Datong: The Great Society's soundtrack was co-composed and performed by Lindzay Chan (bio in Cast and Filmmakers pages) and Charles Teo (bio in Filmmakers page). Additional music features two arias by the great Swedish tenor, Jussi Bjorling, from the Naxos remastering archive.
Beginning with To Liv(e) (1991), Lindzay Chan has been an actress I've been working with closely over the years. About three years ago, she sent me a sample of an ongoing music project for which she had invited composer/music arranger Charles Teo to be her collaborator.* I know that Lindzay sings and appears in occasional cabaret acts, but the one sanskrit chant recording she sent me is really something else. “Gayantri” is strikingly distinct in its velvety vocalism and shimmering East-meets-West arrangement. It has stayed with me and affected the way I envisioned Datong.
Kang Tung Pih is known to have studied “Hindi.” I just wonder whether it could have been sanskrit, because Kang Youwei was deeply interested in Buddhism, which influenced his political and spiritual conception of his Datong. The journey to Nalanda sequence with Tung Pih singing/chanting “Gayantri” became for me the sequence of transformation, which also creates, in the film, the link between myth and reality, drama and documentary. Kang's daughter, draped in a sari and chanting in sanskrit, can morph into the daughter of the Hindu God Indra in Strindberg's magnificent Dream Play.
Tung Pih, just like Indra's daughter, is bound to be a surveyor of human suffering, including her own. She will also discover her humanity, her divinity, and the inexorable passage of time, namely Death. Naturally I envisioned it as a Death and the Maiden scene. What also coagulated around the chants were the theatrical staging involving the ghosts, and the sequence of danse macabre uniting the narrator Chiang Ching on her island and the imaginary ghostly ball in which Kang Youwei, Tung Pih and Liang Qichao also rejoice, or lament. In the back of my mind were, unquestionably, also Strindberg's Dance of Death and The Ghost Sonata, and of course, Bergman's The Seventh Seal and Wild Strawberries. Strindberg was haunted by death; while Kang Youwei, so many times brushing with death, had to be haunted by it too.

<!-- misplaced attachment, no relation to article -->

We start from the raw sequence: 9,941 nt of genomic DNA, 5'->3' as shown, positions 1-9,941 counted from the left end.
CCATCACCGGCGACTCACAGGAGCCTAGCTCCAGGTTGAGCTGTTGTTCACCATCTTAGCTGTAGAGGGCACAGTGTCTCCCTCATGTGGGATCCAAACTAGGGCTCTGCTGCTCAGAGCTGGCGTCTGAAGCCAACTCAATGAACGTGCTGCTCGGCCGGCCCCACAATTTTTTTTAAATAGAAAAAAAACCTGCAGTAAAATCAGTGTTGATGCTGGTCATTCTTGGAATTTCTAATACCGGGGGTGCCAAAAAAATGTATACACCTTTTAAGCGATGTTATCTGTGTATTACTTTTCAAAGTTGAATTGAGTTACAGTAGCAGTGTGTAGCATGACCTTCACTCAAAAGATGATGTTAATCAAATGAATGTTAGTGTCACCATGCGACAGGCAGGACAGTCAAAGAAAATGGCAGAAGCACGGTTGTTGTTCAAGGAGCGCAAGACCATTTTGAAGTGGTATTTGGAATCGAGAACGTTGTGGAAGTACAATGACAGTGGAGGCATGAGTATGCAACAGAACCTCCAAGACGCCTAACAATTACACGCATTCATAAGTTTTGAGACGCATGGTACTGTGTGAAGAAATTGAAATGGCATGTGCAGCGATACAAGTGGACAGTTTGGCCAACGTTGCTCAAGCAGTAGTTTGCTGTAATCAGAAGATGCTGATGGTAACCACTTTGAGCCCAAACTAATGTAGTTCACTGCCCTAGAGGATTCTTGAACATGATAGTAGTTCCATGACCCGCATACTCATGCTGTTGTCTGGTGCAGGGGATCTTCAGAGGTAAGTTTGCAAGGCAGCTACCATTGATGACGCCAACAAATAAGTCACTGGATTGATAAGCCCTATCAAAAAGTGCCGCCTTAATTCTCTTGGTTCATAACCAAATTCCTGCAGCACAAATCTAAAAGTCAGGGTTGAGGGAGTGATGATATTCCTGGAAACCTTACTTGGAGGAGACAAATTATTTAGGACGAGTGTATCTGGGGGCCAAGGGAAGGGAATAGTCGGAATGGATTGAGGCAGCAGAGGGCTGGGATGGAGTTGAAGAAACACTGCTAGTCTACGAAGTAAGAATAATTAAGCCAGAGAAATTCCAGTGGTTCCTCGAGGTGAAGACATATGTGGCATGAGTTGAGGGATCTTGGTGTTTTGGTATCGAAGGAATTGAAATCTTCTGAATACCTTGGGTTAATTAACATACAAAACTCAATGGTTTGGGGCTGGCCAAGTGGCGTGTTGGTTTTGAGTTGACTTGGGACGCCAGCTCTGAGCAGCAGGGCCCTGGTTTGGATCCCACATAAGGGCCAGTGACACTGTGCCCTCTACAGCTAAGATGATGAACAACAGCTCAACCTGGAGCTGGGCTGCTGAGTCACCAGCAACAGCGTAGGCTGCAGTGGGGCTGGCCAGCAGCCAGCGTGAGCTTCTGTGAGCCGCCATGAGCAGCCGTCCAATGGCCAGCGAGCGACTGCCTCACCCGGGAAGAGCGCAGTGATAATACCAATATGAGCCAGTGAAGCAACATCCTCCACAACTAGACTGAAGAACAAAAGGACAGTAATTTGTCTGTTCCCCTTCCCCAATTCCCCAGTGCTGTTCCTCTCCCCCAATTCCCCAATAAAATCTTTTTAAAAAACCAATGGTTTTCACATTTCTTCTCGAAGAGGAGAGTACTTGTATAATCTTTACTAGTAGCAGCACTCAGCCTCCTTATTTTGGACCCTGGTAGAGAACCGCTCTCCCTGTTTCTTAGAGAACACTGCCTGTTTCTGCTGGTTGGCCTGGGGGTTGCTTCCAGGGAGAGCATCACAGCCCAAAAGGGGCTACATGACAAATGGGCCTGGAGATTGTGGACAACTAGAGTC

Jussi Bjorling (Additional Music)
The moment I realized that I'll be working on a film set in Sweden, the singing of my beloved Jussi Bjorling started whispering in my ear. Recently I came across an online review by Dan Davis on Naxos' first volume of Bjorling's early recordings collection. Here's how it begins: “Jussi Bjorling was among the best of the great tenors of the past century…The more people are exposed to Bjorling's immediately identifiable, incomparable voice, the better.”**** And I just cannot agree more.
Those earliest Bjorling recordings from the 1920's-1940's, in the Naxos series' Vol 2 and Vol 3, seem close enough to Kang's stay in Sweden (1904-1908) to evoke the era. Chiang Ching, a veteran opera director, was naturally aware of this great tenor, and she alerted me to “Varfor alskar jag?,” a traditional Swedish song. So even if it's not of this Bjorling recording, “Varfor” itself could have been heard by Kang Youwei in Sweden at the turn of the 20th century. It's lucky indeed that the increasingly indispensable label, Naxos, is based in Hong Kong. I've worked with Klaus Heymann, its founder, to license Luba Orgonasova's recording of Mimi's big aria from La Boheme, “Si. Mi chiamano Mimi," for my dramatic feature The Map of Sex and Love (2001). This time I'm working with Klaus' son Rick for licensing the two Bjorling arias – “Varfor alskar jag?” and “nessun dorma.” Their patience and support for independent filmmaking is a bright spot in my struggle to get this film made. If what drove me forward was serendipity – stumbling upon Kang's Swedish journal shortly before my year-long European sojourn; Lindzay's musical project etc. -- what at times consoles me amidst the Sisyphean task of independent filmmaking is also serendipity. I mean I had no idea when I started making the film that it would be completed during the centennial of the Xinhai Revolution, which ended China's millennial monarchy. As it turned out, the film was edited partly through the centennial of Jussi Bjorling, who died too young – in 1960, aged 49. Datong's view of the Xinhai Revolution may be complex and ambivalent, but at least the Bjorling centennial is for me an occasion for unconditional rejoicing. And I'm proud to be part of it.